Management of oral mucositis in cancer patients
Dr Odette Spruyt - Peter MacCallum Cancer Centre, Melbourne, Australia
What is oral mucositis and how does it occur?
This is an inflammatory condition of the mucosa of the mouth. It varies a little bit from stomatitis which includes also inflammation of the periodontium and the dentition as well as the oral mucosa. It’s an extremely important condition in that it’s one of the most distressing adverse effects of chemotherapy and other cancer treatments and certainly regarded by patients as one of the most distressing aspects of their treatment. Very common in chemotherapy management, it’s estimated up to around 40% of people who have chemotherapy will develop oral mucositis, often within a week or so of their treatment starting and it can continue for some period of time. In certain groups, people who are having induction therapy for stem cell transplants, people who are having radiation or radiotherapy to the head and neck, are very prone to developing this condition and may develop it to a very severe degree.
How can the severity of the condition be assessed?
There are scales developed to assess the severity of oral mucositis which are primarily focussed on what’s happening in the mouth. They don’t generally include the wider patient experience and I think we have to bring that into our clinical management very strongly. So what is the impact on this person’s quality of life, their relationships, their diet, just their social interaction and their self-image? All of these are very important to bring into our assessment as well as what is actually happening in the mouth – oedema, erythema, presence of ulceration and whether there is still saliva being produced and so forth. So most of these scales that have been developed to assess oral mucositis will include those sorts of factors.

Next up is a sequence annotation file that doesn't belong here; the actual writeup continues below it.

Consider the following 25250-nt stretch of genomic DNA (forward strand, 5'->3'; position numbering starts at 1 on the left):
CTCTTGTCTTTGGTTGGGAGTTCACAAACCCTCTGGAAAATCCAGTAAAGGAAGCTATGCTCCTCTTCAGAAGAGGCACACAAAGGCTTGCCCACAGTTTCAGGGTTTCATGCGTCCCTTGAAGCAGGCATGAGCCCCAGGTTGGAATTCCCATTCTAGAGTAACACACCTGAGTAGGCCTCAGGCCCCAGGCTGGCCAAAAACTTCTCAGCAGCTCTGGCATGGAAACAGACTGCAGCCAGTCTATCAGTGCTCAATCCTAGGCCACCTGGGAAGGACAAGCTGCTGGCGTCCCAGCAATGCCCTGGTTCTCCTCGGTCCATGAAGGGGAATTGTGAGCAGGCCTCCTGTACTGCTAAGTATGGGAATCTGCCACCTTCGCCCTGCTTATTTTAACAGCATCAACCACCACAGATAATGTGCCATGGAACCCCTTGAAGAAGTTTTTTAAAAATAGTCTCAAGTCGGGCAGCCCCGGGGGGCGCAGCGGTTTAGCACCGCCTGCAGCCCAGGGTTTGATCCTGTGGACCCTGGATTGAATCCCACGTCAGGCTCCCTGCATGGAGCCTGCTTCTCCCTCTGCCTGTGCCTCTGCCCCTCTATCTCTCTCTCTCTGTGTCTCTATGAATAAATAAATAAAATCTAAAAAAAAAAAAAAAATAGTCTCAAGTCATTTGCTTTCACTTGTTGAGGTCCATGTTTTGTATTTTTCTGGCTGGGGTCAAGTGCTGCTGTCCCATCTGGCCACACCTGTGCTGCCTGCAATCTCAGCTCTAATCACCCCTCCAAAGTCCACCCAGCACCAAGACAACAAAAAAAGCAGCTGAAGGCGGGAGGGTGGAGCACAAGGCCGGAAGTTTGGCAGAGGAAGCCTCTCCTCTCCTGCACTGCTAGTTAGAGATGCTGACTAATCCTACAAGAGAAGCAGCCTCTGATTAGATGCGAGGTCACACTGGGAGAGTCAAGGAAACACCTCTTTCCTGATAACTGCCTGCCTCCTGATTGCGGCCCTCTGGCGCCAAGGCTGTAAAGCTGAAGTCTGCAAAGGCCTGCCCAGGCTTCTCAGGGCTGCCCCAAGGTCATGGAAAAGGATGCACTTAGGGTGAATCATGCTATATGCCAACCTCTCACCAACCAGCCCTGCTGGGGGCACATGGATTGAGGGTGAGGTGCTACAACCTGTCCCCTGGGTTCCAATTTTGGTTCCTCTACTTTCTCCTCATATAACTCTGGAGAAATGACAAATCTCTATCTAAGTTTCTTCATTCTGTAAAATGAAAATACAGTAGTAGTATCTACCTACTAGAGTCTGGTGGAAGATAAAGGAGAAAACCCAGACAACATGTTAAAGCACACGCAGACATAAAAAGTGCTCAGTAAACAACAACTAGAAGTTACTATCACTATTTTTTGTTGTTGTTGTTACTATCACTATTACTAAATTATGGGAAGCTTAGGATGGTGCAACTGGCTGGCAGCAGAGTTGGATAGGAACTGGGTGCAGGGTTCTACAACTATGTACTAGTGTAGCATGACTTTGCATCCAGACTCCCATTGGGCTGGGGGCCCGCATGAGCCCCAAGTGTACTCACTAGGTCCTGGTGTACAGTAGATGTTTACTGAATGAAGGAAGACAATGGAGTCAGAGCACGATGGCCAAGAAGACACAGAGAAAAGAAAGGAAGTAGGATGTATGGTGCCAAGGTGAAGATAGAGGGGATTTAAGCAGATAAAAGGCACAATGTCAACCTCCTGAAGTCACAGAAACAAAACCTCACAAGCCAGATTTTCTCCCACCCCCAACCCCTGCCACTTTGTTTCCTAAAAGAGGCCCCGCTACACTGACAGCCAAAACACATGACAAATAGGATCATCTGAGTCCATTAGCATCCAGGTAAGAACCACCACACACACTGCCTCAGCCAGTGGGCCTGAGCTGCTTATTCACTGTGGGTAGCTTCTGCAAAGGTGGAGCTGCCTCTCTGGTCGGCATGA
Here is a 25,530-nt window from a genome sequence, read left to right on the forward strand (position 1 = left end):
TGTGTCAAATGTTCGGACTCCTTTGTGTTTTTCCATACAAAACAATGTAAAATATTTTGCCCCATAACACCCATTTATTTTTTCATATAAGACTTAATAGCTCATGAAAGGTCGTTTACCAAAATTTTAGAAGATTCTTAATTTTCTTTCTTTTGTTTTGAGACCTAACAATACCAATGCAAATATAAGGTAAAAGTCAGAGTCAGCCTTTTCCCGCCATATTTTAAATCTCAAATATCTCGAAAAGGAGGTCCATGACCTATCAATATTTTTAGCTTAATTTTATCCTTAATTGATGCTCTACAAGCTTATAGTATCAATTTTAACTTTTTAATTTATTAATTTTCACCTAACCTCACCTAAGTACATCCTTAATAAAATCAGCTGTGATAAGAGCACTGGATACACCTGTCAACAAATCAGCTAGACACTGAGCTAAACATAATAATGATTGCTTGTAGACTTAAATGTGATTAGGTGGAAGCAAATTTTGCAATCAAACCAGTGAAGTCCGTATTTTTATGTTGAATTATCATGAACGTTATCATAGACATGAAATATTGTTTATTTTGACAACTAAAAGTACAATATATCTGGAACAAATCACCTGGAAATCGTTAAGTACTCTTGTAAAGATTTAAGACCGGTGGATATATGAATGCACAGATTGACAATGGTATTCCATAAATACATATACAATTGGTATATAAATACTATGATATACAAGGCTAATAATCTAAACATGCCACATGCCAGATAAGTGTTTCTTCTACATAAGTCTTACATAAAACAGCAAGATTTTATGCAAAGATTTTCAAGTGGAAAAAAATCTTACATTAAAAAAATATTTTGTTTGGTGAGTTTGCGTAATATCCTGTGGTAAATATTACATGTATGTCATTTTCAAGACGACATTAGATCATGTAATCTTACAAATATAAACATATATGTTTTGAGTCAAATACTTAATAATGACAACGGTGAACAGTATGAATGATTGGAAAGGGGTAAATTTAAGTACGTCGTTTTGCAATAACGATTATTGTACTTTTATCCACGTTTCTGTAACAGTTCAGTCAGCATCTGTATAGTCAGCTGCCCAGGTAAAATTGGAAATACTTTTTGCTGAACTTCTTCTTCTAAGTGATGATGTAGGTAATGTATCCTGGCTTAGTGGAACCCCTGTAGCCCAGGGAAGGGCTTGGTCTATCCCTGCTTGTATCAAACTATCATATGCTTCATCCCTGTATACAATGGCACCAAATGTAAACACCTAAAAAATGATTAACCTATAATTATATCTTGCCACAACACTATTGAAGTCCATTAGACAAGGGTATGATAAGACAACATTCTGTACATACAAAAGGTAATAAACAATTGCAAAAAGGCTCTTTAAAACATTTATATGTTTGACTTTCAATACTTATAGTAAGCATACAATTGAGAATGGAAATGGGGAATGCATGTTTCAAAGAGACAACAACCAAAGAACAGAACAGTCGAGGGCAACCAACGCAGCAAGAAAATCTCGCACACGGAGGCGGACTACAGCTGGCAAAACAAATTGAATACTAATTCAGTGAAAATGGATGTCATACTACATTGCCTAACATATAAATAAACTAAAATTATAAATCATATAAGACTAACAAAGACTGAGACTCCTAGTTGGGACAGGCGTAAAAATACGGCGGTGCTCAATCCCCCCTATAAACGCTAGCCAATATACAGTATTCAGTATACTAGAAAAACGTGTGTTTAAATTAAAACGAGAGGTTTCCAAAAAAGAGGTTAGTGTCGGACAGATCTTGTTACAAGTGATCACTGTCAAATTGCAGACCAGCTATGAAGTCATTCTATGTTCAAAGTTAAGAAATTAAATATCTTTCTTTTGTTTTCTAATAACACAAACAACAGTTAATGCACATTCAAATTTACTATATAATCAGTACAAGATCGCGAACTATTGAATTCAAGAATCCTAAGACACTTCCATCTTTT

How can oral mucositis be managed?
Looking then at considering the management of the condition, we can think about oral care, mouth care and hygiene, how to keep the mouth clean and debride any hard secretions that might be forming on the inside of the mouth. Looking for the presence of any infection and trying, perhaps, to prevent infections from developing because of the damage to the mucosa. Also a lot of attention is being paid to how to prevent this condition from occurring so prophylaxis and the prevention of bleeding complications, especially in patients who are thrombocytopenic. The final, very important aspect is pain management.
Are there any guidelines related to the management of oral mucositis?
In 2013 MASCC, the Multinational Association for Supportive Care in Cancer, produced guidelines, evidence-based guidelines, on the management of oral mucositis. Key outcome was that the oral care protocol is the only recommendation that encompasses all types of oral mucositis so it really highlights the importance of excellent oral care. The MASCC guidelines certainly encourage excellent oral mouth care and they also identify that palifermin, which is a keratinocyte growth factor, reduces the incidence and severity of oral mucositis in patients having stem cell replacements, however that agent is extremely expensive, something in the region of A$10,000 per dose and really limited to a very select group of patients who are having stem cell transplantation and identified as being at very high risk of possibly life-threatening complications from oral mucositis. Another therapy which is useful is cryotherapy and also laser therapy has been shown to be of benefit. While the guidelines are certainly important, we are still left with making careful clinical judgements about what treatments to use in individual patients and also to always remember the subjective experience of the patient and support them through this condition.